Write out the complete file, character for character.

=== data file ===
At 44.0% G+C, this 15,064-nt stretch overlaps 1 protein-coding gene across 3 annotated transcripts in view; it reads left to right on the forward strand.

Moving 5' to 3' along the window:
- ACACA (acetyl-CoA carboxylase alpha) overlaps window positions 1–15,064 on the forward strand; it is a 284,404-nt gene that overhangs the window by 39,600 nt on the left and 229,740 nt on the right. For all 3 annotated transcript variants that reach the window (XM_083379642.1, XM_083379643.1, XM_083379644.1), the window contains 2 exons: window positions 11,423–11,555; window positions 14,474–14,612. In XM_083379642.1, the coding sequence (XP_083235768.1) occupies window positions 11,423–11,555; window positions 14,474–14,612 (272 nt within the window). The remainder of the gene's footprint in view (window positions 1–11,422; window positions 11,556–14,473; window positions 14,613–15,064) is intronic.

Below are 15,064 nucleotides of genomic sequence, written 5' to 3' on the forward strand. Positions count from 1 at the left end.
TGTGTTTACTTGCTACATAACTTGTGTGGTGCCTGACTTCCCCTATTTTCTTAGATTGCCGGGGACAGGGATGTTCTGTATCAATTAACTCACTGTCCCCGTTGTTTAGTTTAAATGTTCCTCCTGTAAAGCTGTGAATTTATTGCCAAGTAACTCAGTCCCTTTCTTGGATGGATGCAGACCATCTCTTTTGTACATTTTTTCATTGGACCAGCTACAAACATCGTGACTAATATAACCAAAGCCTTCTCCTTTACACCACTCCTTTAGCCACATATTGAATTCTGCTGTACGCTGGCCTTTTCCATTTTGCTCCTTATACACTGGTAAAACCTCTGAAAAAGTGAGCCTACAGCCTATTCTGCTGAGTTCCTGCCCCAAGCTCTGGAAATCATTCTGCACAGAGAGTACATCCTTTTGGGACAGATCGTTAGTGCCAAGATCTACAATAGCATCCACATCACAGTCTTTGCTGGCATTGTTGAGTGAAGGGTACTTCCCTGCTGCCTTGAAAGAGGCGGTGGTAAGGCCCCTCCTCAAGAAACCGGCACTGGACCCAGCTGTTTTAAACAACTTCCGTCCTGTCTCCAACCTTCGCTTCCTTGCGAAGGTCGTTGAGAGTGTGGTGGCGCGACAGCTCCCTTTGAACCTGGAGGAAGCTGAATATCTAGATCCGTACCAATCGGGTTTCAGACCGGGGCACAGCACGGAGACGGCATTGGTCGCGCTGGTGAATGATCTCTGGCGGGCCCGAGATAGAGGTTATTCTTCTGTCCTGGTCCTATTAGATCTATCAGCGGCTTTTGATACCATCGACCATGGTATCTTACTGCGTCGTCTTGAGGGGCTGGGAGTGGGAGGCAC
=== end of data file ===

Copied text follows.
At 44.0% G+C, this 15,064-nt stretch overlaps 1 protein-coding gene across 3 annotated transcripts in view; it reads left to right on the forward strand.

Moving 5' to 3' along the window:
- ACACA (acetyl-CoA carboxylase alpha) overlaps window positions 1–15,064 on the forward strand; it is a 284,404-nt gene that overhangs the window by 39,600 nt on the left and 229,740 nt on the right. For all 3 annotated transcript variants that reach the window (XM_083379642.1, XM_083379643.1, XM_083379644.1), the window contains 2 exons: window positions 11,423–11,555; window positions 14,474–14,612. In XM_083379642.1, the coding sequence (XP_083235768.1) occupies window positions 11,423–11,555; window positions 14,474–14,612 (272 nt within the window). The remainder of the gene's footprint in view (window positions 1–11,422; window positions 11,556–14,473; window positions 14,613–15,064) is intronic.

Below are 15,064 nucleotides of genomic sequence, written 5' to 3' on the forward strand. Positions count from 1 at the left end.
TGTGTTTACTTGCTACATAACTTGTGTGGTGCCTGACTTCCCCTATTTTCTTAGATTGCCGGGGACAGGGATGTTCTGTATCAATTAACTCACTGTCCCCGTTGTTTAGTTTAAATGTTCCTCCTGTAAAGCTGTGAATTTATTGCCAAGTAACTCAGTCCCTTTCTTGGATGGATGCAGACCATCTCTTTTGTACATTTTTTCATTGGACCAGCTACAAACATCGTGACTAATATAACCAAAGCCTTCTCCTTTACACCACTCCTTTAGCCACATATTGAATTCTGCTGTACGCTGGCCTTTTCCATTTTGCTCCTTATACACTGGTAAAACCTCTGAAAAAGTGAGCCTACAGCCTATTCTGCTGAGTTCCTGCCCCAAGCTCTGGAAATCATTCTGCACAGAGAGTACATCCTTTTGGGACAGATCGTTAGTGCCAAGATCTACAATAGCATCCACATCACAGTCTTTGCTGGCATTGTTGAGTGAAGGGTACTTCCCTGCTGCCTTGAAAGAGGCGGTGGTAAGGCCCCTCCTCAAGAAACCGGCACTGGACCCAGCTGTTTTAAACAACTTCCGTCCTGTCTCCAACCTTCGCTTCCTTGCGAAGGTCGTTGAGAGTGTGGTGGCGCGACAGCTCCCTTTGAACCTGGAGGAAGCTGAATATCTAGATCCGTACCAATCGGGTTTCAGACCGGGGCACAGCACGGAGACGGCATTGGTCGCGCTGGTGAATGATCTCTGGCGGGCCCGAGATAGAGGTTATTCTTCTGTCCTGGTCCTATTAGATCTATCAGCGGCTTTTGATACCATCGACCATGGTATCTTACTGCGTCGTCTTGAGGGGCTGGGAGTGGGAGGCAC